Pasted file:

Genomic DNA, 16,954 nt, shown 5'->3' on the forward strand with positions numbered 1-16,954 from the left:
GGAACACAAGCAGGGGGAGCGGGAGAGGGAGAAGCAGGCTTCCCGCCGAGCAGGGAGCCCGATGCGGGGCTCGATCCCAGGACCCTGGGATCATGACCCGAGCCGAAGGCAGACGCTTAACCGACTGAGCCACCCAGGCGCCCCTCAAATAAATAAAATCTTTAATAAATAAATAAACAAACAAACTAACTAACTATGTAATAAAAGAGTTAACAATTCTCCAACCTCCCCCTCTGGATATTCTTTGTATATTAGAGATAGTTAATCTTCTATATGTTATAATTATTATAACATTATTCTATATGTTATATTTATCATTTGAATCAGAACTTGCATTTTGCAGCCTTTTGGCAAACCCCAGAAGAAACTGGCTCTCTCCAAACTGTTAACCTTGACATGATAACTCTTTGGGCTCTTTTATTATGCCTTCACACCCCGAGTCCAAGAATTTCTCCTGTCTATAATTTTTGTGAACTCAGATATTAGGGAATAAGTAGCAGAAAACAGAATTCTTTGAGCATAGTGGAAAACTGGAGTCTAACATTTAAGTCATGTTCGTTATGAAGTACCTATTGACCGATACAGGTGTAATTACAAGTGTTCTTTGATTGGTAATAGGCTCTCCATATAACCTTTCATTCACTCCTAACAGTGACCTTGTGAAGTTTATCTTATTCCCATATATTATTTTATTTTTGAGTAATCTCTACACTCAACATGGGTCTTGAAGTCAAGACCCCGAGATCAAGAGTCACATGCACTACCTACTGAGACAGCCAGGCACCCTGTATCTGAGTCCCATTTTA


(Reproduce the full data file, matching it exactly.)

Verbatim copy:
Genomic DNA, 16,954 nt, shown 5'->3' on the forward strand with positions numbered 1-16,954 from the left:
GGAACACAAGCAGGGGGAGCGGGAGAGGGAGAAGCAGGCTTCCCGCCGAGCAGGGAGCCCGATGCGGGGCTCGATCCCAGGACCCTGGGATCATGACCCGAGCCGAAGGCAGACGCTTAACCGACTGAGCCACCCAGGCGCCCCTCAAATAAATAAAATCTTTAATAAATAAATAAACAAACAAACTAACTAACTATGTAATAAAAGAGTTAACAATTCTCCAACCTCCCCCTCTGGATATTCTTTGTATATTAGAGATAGTTAATCTTCTATATGTTATAATTATTATAACATTATTCTATATGTTATATTTATCATTTGAATCAGAACTTGCATTTTGCAGCCTTTTGGCAAACCCCAGAAGAAACTGGCTCTCTCCAAACTGTTAACCTTGACATGATAACTCTTTGGGCTCTTTTATTATGCCTTCACACCCCGAGTCCAAGAATTTCTCCTGTCTATAATTTTTGTGAACTCAGATATTAGGGAATAAGTAGCAGAAAACAGAATTCTTTGAGCATAGTGGAAAACTGGAGTCTAACATTTAAGTCATGTTCGTTATGAAGTACCTATTGACCGATACAGGTGTAATTACAAGTGTTCTTTGATTGGTAATAGGCTCTCCATATAACCTTTCATTCACTCCTAACAGTGACCTTGTGAAGTTTATCTTATTCCCATATATTATTTTATTTTTGAGTAATCTCTACACTCAACATGGGTCTTGAAGTCAAGACCCCGAGATCAAGAGTCACATGCACTACCTACTGAGACAGCCAGGCACCCTGTATCTGAGTCCCATTTTA